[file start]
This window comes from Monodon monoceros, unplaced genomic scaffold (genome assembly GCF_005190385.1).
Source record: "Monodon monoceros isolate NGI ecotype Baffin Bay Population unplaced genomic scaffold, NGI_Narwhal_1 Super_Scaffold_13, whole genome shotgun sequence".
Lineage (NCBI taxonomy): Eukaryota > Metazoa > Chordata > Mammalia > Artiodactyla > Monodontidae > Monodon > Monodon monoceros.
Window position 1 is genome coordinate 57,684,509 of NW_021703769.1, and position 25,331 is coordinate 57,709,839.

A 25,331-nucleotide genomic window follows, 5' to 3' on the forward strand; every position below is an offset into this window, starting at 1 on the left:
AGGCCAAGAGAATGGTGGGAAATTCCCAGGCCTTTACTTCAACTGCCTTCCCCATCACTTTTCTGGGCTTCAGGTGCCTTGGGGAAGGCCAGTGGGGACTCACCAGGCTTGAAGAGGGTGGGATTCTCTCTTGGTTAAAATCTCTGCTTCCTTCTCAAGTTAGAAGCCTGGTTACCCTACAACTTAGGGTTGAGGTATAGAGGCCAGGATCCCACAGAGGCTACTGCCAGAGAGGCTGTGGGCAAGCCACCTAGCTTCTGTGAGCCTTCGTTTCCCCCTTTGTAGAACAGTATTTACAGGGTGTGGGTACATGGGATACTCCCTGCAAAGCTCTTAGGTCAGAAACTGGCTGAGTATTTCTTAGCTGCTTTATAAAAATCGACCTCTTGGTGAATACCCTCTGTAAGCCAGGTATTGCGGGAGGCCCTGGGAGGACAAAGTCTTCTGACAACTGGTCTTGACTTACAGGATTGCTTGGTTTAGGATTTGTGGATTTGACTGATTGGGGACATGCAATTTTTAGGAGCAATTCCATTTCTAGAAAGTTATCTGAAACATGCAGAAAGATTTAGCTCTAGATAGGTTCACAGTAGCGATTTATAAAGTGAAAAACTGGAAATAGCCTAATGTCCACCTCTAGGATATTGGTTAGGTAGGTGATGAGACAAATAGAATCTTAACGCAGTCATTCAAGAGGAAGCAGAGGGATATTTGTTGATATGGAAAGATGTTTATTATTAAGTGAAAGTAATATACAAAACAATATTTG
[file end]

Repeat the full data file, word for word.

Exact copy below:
This window comes from Monodon monoceros, unplaced genomic scaffold (genome assembly GCF_005190385.1).
Source record: "Monodon monoceros isolate NGI ecotype Baffin Bay Population unplaced genomic scaffold, NGI_Narwhal_1 Super_Scaffold_13, whole genome shotgun sequence".
Lineage (NCBI taxonomy): Eukaryota > Metazoa > Chordata > Mammalia > Artiodactyla > Monodontidae > Monodon > Monodon monoceros.
Window position 1 is genome coordinate 57,684,509 of NW_021703769.1, and position 25,331 is coordinate 57,709,839.

A 25,331-nucleotide genomic window follows, 5' to 3' on the forward strand; every position below is an offset into this window, starting at 1 on the left:
AGGCCAAGAGAATGGTGGGAAATTCCCAGGCCTTTACTTCAACTGCCTTCCCCATCACTTTTCTGGGCTTCAGGTGCCTTGGGGAAGGCCAGTGGGGACTCACCAGGCTTGAAGAGGGTGGGATTCTCTCTTGGTTAAAATCTCTGCTTCCTTCTCAAGTTAGAAGCCTGGTTACCCTACAACTTAGGGTTGAGGTATAGAGGCCAGGATCCCACAGAGGCTACTGCCAGAGAGGCTGTGGGCAAGCCACCTAGCTTCTGTGAGCCTTCGTTTCCCCCTTTGTAGAACAGTATTTACAGGGTGTGGGTACATGGGATACTCCCTGCAAAGCTCTTAGGTCAGAAACTGGCTGAGTATTTCTTAGCTGCTTTATAAAAATCGACCTCTTGGTGAATACCCTCTGTAAGCCAGGTATTGCGGGAGGCCCTGGGAGGACAAAGTCTTCTGACAACTGGTCTTGACTTACAGGATTGCTTGGTTTAGGATTTGTGGATTTGACTGATTGGGGACATGCAATTTTTAGGAGCAATTCCATTTCTAGAAAGTTATCTGAAACATGCAGAAAGATTTAGCTCTAGATAGGTTCACAGTAGCGATTTATAAAGTGAAAAACTGGAAATAGCCTAATGTCCACCTCTAGGATATTGGTTAGGTAGGTGATGAGACAAATAGAATCTTAACGCAGTCATTCAAGAGGAAGCAGAGGGATATTTGTTGATATGGAAAGATGTTTATTATTAAGTGAAAGTAATATACAAAACAATATTTG